Ashley Gray grew up fending off bouncers and sledges in Newcastle, New South Wales, before moving to Sydney where he works as a sports writer and subeditor. His stories have appeared in Wisden Quarterly, Fox Sports, The Sydney Morning Herald, Daily Telegraph, The Guardian and All Out Cricket. He plays hard-fought backyard cricket with his young son and daughter, who are already showing a rare talent for destroying laundry windows.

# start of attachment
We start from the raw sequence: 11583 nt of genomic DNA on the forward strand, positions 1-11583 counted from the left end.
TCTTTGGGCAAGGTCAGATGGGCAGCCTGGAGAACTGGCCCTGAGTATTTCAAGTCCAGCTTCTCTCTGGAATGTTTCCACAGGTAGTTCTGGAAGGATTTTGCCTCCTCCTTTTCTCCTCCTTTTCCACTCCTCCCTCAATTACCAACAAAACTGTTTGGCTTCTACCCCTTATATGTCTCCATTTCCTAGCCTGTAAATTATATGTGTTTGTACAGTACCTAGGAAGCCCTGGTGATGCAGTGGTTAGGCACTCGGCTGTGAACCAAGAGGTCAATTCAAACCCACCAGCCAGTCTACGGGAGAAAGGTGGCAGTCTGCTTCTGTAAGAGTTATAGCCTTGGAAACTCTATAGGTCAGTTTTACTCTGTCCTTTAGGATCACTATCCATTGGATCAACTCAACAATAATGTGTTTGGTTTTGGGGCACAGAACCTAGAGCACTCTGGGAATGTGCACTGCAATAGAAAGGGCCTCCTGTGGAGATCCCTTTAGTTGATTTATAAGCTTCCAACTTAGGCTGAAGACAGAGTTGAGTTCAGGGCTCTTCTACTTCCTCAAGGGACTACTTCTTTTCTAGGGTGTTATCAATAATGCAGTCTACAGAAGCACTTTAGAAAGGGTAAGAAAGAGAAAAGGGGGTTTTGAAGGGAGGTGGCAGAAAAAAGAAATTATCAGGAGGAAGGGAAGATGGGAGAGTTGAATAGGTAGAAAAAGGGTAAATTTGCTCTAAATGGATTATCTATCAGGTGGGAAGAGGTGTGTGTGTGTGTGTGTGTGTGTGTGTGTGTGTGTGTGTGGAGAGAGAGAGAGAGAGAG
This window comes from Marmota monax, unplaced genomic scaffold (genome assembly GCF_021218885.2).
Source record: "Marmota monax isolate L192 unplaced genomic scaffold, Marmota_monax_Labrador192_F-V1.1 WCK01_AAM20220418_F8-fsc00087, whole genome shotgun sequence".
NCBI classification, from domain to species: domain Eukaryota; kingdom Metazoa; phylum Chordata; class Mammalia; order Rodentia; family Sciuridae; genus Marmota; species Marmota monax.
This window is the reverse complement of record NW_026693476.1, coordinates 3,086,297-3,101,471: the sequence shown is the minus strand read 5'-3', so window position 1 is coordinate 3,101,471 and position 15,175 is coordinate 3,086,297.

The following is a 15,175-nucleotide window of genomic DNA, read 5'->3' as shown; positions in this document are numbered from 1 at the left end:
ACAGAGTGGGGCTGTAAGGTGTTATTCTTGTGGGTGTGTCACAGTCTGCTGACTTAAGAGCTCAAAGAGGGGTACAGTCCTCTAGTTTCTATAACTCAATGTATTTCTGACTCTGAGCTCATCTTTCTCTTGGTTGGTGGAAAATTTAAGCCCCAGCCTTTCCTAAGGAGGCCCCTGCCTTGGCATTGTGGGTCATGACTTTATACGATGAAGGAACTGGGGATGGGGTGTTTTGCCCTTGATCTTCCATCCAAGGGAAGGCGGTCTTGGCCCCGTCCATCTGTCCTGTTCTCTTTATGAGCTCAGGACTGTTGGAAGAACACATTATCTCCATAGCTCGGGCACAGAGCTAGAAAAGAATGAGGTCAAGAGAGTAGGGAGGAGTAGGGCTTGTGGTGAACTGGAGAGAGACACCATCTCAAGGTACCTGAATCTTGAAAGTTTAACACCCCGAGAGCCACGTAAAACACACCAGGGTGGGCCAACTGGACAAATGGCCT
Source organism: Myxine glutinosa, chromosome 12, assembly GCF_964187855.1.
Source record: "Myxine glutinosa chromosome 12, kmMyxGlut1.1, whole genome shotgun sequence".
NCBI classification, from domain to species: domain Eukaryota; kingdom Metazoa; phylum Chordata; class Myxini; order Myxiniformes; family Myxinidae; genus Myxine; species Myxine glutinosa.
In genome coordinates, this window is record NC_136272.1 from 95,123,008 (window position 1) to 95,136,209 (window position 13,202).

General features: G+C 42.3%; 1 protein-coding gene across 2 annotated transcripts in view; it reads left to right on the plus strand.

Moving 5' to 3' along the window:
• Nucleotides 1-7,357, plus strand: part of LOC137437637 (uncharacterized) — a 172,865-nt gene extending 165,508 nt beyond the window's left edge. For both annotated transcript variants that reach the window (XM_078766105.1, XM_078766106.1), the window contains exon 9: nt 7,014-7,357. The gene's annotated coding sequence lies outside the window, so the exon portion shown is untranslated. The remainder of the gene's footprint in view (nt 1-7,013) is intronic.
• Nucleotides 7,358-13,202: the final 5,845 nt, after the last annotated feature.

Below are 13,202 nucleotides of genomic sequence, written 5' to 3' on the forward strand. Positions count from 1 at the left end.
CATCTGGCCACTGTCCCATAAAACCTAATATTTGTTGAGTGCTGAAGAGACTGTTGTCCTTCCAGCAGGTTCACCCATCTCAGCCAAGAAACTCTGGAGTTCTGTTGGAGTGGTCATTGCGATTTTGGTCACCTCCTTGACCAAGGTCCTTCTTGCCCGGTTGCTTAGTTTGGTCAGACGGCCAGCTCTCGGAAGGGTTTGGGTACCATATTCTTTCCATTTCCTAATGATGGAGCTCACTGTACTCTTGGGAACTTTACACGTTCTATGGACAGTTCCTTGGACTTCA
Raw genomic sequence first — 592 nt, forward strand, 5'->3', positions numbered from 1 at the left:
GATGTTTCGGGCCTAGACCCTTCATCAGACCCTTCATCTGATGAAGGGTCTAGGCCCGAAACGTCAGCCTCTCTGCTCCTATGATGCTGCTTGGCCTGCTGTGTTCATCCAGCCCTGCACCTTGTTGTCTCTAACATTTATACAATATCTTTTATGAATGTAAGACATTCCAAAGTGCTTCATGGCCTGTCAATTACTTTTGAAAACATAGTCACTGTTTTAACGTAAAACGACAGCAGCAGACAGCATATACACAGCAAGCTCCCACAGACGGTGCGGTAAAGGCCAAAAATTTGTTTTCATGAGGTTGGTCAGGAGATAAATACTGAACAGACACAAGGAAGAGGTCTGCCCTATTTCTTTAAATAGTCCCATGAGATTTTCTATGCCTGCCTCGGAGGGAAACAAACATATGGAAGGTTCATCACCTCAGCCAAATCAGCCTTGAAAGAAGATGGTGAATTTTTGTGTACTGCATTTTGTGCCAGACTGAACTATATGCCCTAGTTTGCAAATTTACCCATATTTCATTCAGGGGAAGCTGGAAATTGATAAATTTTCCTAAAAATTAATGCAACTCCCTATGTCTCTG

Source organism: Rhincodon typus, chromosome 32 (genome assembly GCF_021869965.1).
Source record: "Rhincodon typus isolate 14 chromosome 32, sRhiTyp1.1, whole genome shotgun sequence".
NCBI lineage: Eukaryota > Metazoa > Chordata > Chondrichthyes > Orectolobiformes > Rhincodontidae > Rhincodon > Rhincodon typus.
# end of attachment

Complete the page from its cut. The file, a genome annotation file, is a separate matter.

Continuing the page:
It was a hopelessly naive comment but, rather than simply condemn, Gray's skill is not just in unearthing these former cricketers - including Rowe, living out his years in Florida - but in allowing each to relive their fateful choice to go to South Africa... Gray paints a compelling portrait of each of them in a moving and thought-provoking read. Matt Dickinson, Sunday Times Sports Books of the Year; Ashley Gray's thoroughly engaging dissection of the tours examines the moral complexity of the matter and the long-term effects on the rebels. Steven Carroll, The Age; One can feel nothing but admiration for the tenacity of Gray's pursuit... The Unforgiven is richly sewn with tragedy... It is a truism to say history is written by the victors... The Unforgiven belatedly gives the losers their say. Gideon Haigh; Possibly the biggest surprise of Ashley Gray's painstaking, sometimes harrowing, awkward and amusing, investigation of those tours is that it is highly nuanced. In The Unforgiven: Mercenaries or Missionaries?, Gray digs beneath the obvious motivation of money to discover that for many of the rebels, the tour was either their only hope of carving a career from cricket or their way of retaliating against the closed shop they perceived the West Indies side to be... We are left feeling the rebels were neither mercenaries nor missionaries, just lost souls. Alyson Rudd, The Times; Sometimes it helps to come at these things from an angle. There's an excellent new book about cricket and race called The Unforgiven by the Australian writer Ashley Gray. The Unforgiven tells the story of West Indian rebel tours to apartheid South Africa in the 1980s, focusing on the later lives of those players who took the Blood Rand. Barney Ronay, The Guardian; Gray, an Australian journalist, is unflinching in his portrayal of Murray and the other rebels... [he] is unsparing, if also deeply humane, in his account of the players' fates, those castigated by their communities as race traitors: Cashed up, but ground down, some coped with ostracism by deserting their homelands, others sought refuge in drugs and religion. The tyranny of inter-island distance ensured that there would be no genuine rebel brotherhood. They were on their own . --Alex Wade, The Times Literary Supplement; A powerful and necessary book... brings the rebels out from the demonised whole and gives air and dignity to what are for the most lives blighted and broken by the decision to take the money and go. Wisden Cricket Monthly; Gray tells the rebels' stories with insight and panache David Brearley, The Daily Telegraph; I finished The Unforgiven in one afternoon. It was compelling... one of the best cricket books I've read. Ken Piesse, Cricket Books (Australia); The Unforgiven is riveting. Sharda Ugra, Senior editor, ESPNcricinfo; The Unforgiven should be mandatory reading for anyone genuinely interested... in Caribbean cricket history. Fazeer Mohammed, Trinidad Express; The Unforgiven is a fascinating and engrossing book and Ashley Gray deserves great credit for bringing the story of these West Indian cricketers to our book shelves. Andrew Roberts Cricket Statistics; Gray, who travelled to the Caribbean several times for the book, has revealed a fresh voice and a talent to be rivalled among the best cricket writers in the world. Barry Nicholls, Australian Cricket Digest; Cricket is a game enhanced by great books and Ashley Gray's The Unforgiven is an excellent dive into one of the most intriguing stories in the sporting world. Robert Craddock, The Courier-Mail;